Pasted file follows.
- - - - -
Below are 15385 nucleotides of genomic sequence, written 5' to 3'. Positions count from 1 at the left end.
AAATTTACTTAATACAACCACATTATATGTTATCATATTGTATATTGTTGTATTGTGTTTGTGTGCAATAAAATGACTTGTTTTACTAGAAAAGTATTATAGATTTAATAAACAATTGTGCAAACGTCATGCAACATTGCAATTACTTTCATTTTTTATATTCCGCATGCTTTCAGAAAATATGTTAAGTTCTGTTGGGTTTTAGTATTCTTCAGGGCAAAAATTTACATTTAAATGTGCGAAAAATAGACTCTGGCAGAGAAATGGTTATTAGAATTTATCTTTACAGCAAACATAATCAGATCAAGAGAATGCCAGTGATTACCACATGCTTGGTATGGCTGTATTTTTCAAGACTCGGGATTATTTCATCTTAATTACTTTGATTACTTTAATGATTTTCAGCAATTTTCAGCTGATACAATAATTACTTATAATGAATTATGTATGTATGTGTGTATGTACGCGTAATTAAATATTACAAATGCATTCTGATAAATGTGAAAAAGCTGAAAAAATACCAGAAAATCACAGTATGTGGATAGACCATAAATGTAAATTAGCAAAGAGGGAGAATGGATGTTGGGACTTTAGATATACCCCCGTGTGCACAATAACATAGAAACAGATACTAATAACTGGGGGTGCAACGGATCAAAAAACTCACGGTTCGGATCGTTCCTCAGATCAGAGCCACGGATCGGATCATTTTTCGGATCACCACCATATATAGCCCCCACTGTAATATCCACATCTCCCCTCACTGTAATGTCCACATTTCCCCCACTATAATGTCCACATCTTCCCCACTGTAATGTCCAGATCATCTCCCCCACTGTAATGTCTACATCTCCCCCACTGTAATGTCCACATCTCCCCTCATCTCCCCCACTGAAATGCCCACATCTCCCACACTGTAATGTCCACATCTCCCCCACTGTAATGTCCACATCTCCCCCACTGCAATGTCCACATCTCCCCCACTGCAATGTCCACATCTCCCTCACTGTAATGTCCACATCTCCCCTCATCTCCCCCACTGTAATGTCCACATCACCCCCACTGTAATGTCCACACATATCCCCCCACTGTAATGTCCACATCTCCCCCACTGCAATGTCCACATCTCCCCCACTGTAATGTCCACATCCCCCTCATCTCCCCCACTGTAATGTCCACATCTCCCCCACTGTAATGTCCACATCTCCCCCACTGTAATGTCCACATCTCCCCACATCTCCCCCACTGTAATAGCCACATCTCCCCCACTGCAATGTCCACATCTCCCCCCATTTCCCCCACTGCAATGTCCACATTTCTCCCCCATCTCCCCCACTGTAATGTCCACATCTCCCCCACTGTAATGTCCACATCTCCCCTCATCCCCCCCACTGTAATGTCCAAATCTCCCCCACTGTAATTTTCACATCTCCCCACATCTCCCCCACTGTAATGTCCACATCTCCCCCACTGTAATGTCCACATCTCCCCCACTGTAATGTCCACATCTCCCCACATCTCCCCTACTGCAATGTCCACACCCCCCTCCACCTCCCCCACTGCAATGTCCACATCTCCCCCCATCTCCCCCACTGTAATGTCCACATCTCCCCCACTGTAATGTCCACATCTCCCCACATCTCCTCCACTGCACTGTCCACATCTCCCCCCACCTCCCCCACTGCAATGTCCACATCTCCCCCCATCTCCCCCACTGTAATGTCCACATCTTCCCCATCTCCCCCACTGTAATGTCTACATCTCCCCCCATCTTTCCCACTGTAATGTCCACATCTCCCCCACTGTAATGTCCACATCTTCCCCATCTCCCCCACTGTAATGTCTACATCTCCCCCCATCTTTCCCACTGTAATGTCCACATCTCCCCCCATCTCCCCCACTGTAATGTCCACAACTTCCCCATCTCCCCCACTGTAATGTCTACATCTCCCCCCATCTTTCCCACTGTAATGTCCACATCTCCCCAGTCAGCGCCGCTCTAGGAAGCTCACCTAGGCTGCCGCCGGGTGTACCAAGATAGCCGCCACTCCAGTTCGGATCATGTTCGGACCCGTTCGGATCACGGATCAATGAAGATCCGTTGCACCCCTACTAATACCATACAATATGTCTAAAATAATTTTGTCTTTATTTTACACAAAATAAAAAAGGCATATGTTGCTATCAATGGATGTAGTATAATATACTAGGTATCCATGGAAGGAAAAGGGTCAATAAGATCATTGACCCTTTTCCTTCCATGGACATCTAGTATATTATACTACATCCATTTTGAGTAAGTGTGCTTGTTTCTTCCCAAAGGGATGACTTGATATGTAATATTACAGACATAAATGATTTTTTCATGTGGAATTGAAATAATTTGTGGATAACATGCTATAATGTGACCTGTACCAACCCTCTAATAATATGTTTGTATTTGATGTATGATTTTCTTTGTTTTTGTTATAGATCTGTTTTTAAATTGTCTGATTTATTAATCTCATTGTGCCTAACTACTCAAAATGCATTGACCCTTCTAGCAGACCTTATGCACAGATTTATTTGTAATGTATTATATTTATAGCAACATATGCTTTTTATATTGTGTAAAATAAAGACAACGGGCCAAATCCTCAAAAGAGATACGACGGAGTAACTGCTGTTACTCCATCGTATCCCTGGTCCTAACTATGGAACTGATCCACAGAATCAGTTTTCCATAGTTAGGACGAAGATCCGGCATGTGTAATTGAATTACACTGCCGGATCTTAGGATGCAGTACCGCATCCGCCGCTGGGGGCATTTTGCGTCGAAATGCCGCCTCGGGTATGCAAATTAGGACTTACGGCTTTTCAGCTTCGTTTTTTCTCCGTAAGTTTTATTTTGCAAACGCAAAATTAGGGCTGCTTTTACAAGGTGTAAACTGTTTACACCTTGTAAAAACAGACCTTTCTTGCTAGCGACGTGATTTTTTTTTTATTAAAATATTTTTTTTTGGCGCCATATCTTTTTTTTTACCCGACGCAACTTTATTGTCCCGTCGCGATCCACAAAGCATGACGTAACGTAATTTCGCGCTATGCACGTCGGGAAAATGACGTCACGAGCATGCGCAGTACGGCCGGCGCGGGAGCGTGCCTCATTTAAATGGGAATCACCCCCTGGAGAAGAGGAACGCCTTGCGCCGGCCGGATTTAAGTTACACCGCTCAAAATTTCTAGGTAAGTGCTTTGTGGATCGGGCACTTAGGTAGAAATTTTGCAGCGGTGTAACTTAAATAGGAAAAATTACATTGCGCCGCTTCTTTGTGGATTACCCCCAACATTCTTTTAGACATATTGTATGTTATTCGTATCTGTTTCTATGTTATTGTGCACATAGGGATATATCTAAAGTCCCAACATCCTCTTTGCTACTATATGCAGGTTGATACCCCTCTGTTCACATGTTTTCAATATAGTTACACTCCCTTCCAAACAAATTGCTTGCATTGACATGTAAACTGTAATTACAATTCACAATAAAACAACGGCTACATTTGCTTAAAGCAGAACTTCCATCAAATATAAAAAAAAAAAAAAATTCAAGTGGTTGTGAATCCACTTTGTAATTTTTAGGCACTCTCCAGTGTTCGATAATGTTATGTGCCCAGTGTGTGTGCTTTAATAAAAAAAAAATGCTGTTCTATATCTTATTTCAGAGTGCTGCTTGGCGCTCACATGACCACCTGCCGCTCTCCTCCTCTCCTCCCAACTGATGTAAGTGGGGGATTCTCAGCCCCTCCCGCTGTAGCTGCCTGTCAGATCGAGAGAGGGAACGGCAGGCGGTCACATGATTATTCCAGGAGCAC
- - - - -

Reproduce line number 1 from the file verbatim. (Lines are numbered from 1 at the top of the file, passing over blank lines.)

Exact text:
Below are 15385 nucleotides of genomic sequence, written 5' to 3'. Positions count from 1 at the left end.